American Novelist, Short-Story Writer best known for The Great Gatsby and Tender is the Night which were both made into films
"The compensation of a very early success is a conviction that life is a romantic matter. In the best sense one stays young."
"Having once found the intensity of art, nothing else that can happen in life can ever again seem as important as the creative process."
"I remember riding a taxi one afternoon between very tall buildings under a mauve and rosy sky; I began to bawl because I had everything I wanted and knew that I would never be so happy again."
"The test of a first-rate intelligence is the ability to hold two opposed ideas in the mind at the same time, and still retain the ability to function. One should, for example, be able to see that things are hopeless and yet be determined to make them otherwise."
"The test of a first-rate intelligence is the ability to hold two opposed ideas in mind at the same time and still retain the ability to function. One should, for example, be able to see things as hopeless and yet be determined to make them otherwise."
"To write it, it took three months; to conceive it three minutes; to collect the data in it all my life."
"An author ought to write for the youth of his generation, the critics of the next, and the schoolmasters of the afterward."
"You don't write because you want to say something, you write because you have something to say."
"I never blame failures - there are too many complicated situations in life, but I am absolutely merciless toward lack of effort."
"A breeze blew through the room, blew curtains in at one end and out the other like pale flags, twisting them up towards the frosted wedding-cake of the ceiling, and then rippled over the wine-coloured rug, making a shadow on it as wind does on the sea."
"A classic,' suggested Anthony, 'is a successful book that has survived the reaction of the next period or generation. Then it's safe, like a style in architecture or furniture. It's acquired a picturesque dignity to take the place of its fashion."
"A lonesome town, though. He who had grown up alone had lately learned to avoid solitude. During the past several months he had been careful, when he had no engagement for the evening, to hurry to one of his clubs and find someone. Oh there was a loneliness here--"
"A love affair is like a short story--it has a beginning, a middle, and an end. The beginning was easy, the middle might drag, invaded by commonplace, but the end, instead of being decisive and well knit with that element of revelatory surprise as a well-written story should be, it usually dissipated in a succession of messy and humiliating anticlimaxes."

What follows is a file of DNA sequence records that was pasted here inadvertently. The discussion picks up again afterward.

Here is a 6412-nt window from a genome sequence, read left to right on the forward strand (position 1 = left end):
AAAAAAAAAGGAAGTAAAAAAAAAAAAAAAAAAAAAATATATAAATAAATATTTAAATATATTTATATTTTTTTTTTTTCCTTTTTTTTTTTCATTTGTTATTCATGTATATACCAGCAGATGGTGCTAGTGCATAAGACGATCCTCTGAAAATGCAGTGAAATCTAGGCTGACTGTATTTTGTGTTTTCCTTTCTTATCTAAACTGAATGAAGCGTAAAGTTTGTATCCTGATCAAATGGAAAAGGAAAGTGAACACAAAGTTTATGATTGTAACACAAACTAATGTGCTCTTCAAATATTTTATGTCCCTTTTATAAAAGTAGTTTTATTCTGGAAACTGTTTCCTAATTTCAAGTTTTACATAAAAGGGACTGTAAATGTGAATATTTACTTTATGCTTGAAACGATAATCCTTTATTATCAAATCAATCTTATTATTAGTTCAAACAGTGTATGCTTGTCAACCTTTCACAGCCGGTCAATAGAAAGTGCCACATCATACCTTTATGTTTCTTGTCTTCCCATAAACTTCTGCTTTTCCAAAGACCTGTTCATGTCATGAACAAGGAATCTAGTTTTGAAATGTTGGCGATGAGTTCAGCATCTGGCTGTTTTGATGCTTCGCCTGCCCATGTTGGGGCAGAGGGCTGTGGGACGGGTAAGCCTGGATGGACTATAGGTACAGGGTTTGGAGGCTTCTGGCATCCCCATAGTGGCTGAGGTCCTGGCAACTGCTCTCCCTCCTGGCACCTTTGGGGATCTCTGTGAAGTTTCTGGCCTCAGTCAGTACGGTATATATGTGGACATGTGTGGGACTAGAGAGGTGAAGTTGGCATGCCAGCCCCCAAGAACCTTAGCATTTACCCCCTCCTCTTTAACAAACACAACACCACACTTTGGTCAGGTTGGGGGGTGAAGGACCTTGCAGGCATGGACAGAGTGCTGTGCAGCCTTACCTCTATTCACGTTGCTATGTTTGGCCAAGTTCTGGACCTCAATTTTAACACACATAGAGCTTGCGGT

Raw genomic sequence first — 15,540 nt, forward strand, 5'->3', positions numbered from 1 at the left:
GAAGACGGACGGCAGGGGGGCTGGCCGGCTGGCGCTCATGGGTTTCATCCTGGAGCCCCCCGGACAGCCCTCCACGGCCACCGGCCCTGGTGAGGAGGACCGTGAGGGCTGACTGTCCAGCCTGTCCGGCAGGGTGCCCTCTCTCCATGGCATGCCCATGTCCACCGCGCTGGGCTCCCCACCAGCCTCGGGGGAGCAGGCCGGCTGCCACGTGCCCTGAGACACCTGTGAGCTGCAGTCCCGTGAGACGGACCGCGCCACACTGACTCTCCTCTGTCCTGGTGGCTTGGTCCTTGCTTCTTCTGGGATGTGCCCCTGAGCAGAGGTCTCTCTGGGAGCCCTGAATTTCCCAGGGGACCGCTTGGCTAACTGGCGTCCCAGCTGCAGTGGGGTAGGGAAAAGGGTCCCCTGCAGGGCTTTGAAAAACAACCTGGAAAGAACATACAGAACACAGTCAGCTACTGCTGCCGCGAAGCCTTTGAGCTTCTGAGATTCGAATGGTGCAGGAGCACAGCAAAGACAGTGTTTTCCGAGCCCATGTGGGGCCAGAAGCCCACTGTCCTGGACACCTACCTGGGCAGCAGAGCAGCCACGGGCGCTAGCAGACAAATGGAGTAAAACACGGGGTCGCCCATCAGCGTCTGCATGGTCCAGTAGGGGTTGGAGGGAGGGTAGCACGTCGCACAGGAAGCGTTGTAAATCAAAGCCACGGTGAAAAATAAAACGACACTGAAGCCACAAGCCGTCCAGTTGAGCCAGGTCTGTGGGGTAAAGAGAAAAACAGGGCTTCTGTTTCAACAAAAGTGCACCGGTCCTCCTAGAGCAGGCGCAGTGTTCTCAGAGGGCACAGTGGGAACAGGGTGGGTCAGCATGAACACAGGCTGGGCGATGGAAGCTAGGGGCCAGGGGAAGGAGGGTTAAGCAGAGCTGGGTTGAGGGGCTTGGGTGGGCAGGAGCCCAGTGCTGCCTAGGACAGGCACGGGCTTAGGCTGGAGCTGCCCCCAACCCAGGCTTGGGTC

"A man who was aware that there could be no honor and yet had honor, who knew the sophistry of courage and yet was brave."
"A new world, material without being real, where poor ghosts, breathing dreams like air, drifted fortuitously about."
"A phrase began to beat in my ears with a sort of heady excitement: There are only the pursued, the pursuing, the busy and the tired."
"A returned battalion of the National Guard paraded through the streets with open ranks for their dead and then stepped down out of romance forever and sold you things over the counters of local stores."
"A great social success is a pretty girl who plays her cards as carefully as if she were plain."
"A stirring warmth flowed from her, as if her heart was trying to come out to you concealed in one of those breathless, thrilling words."
"A stout, middle-aged man, with enormous owl-eyed spectacles, was sitting somewhat drunk on the edge of a great table, staring with unsteady concentration at the shelves of books. As we entered he wheeled excitedly around and examined Jordan from head to foot. What do you think? he demanded impetuously. About what? He waved his hand toward the book-shelves. About that. As a matter of fact you neednÂ’t bother to ascertain. I ascertained. TheyÂ’re real. The books? He nodded. Absolutely real Â— have pages and everything. I thought theyÂ’d be a nice durable cardboard. Matter of fact, theyÂ’re absolutely real. Pages and Â— Here! Lemme show you. Taking our scepticism for granted, he rushed to the bookcases and returned with Volume One of the Stoddard Lectures. See! he cried triumphantly. ItÂ’s a bona-fide piece of printed matter. It fooled me. This fellaÂ’s a regular Belasco. ItÂ’s a triumph. What thoroughness! What realism! Knew when to stop, too Â— didnÂ’t cut the pages. But what do you want? What do you expect?"